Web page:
The second command is harder yet to understand. "If someone takes your cloak, do not stop him from taking your tunic" (6:29b). But the principle is the same -- after all, this is Hebrew parallelism. When your enemy takes your cloak, remember that you love him. You are praying for him. You are blessing him and seeking his good. Don't get grabby and nasty and accusing. You love him, remember? Let him have your tunic also.
Oohhh! I can hear you say. You don't think you can do that. I don't think you can, either. But with the Spirit of Jesus working through you, he can teach you to love your enemies -- even at their ugliest.
After all, we can learn from the masters of patience, and repeated forgiveness. The Father told Hosea to marry a prostitute and have children by her. Inevitably, she returned to her old ways, and left Hosea. But he went searching for her, and brought her back and forgave her. I hear the old, old story of the searching Father loud and clear in the story of Hosea, as I do in the story of the Prodigal Son. On the cross, this is how Jesus treated his enemies ... he treated them to the words, "Father, forgive them, for they don't know what they are doing."
And we would quibble over a cloak or a tunic? Jesus is seeking to train disciples to think and act and love like he does. Turning the other cheek is indeed what he did as the soldiers spat on him and flogged him, and jammed a thorny crown into his scalp and mocked him as king. Was he tempted to retaliate? Oh, yes! But he didn't. Why? He loved them. That is the radical lesson of verse 29.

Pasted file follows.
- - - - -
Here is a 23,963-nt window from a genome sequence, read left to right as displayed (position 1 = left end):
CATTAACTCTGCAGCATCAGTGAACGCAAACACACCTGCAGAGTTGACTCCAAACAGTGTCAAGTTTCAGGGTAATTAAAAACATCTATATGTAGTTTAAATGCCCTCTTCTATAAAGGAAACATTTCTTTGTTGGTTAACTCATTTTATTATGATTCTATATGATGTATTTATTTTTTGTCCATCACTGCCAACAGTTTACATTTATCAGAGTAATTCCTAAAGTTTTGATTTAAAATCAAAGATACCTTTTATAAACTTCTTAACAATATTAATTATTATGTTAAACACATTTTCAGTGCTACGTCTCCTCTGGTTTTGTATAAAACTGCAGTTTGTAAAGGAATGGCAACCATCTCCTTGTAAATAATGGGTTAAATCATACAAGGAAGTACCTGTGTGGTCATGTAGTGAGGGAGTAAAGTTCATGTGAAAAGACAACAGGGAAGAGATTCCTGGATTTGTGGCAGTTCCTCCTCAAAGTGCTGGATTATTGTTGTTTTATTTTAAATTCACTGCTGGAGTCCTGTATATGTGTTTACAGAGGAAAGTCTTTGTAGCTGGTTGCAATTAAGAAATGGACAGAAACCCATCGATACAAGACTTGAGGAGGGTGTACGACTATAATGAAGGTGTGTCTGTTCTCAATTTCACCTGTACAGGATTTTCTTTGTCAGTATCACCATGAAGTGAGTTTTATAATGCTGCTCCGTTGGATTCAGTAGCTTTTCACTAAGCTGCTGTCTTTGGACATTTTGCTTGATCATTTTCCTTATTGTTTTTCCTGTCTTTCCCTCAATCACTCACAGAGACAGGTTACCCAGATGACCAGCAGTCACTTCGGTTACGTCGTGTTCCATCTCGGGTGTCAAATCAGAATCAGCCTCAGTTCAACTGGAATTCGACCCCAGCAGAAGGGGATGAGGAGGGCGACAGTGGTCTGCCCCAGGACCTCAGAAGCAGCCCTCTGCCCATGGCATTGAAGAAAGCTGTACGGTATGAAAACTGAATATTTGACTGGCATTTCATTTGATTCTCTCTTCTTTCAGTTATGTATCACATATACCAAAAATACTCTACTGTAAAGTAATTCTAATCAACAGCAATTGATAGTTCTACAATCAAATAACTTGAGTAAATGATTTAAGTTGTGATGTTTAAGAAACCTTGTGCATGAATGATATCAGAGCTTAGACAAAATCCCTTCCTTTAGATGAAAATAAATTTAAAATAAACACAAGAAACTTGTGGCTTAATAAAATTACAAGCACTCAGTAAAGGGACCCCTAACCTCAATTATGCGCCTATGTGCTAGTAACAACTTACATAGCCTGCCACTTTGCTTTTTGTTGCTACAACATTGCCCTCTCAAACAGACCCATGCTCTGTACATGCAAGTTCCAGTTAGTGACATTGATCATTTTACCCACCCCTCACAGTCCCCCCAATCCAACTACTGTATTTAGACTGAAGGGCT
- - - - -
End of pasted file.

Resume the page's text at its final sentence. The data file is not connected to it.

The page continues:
Taking It Literally
If you've got the point, then Jesus' hyperbole has struck home. Now let's consider what his words don't mean. They don't mean that we as a society should let criminals run free to do violence on any citizen. It doesn't mean we shouldn't call the police when robbed. It doesn't mean that we should stand idly by when someone is assaulted.
Jesus words aren't about crime or pacifism in war. They are about loving enemies in a radical way. If we seek to make a new law that overrides the civil law in Exodus against violent crime, we miss the point. Then we're trying to make a new law where Jesus intended that we look underneath the law intended to restrain sinful people. Having now a glimpse of love, don't try to legislate it.
The same goes for people taking your clothes off. If you were to take this verse literally, nudity would be the result.172 Is that what Jesus intended to go with this? Of course not. This is hyperbole to make a point: radical love for your enemy. But we aren't to misunderstand and suspend the law. That would be foolish.
Possessions Are Less Important than Love (Luke 6:30)
"Give to everyone who asks you, and if anyone takes what belongs to you, do not demand it back" (6:31). Verse 31 follows along in the same vein as verse 29. When our enemy seeks to take what we own, we are to still love him. Our love is to transcend evil deeds. That is Jesus' point.
Does Jesus mean that we are to give to every beggar or con man we meet? Of course not. He expects us to be good stewards of our money. The point is how we treat our enemies, the radical way we love them.
The Golden Rule (Luke 6:31)
Now Jesus moves from love of enemies and the radical way we are to exercise that, to a principal that can be applied generally. It's been called the Golden Rule, and with good reason.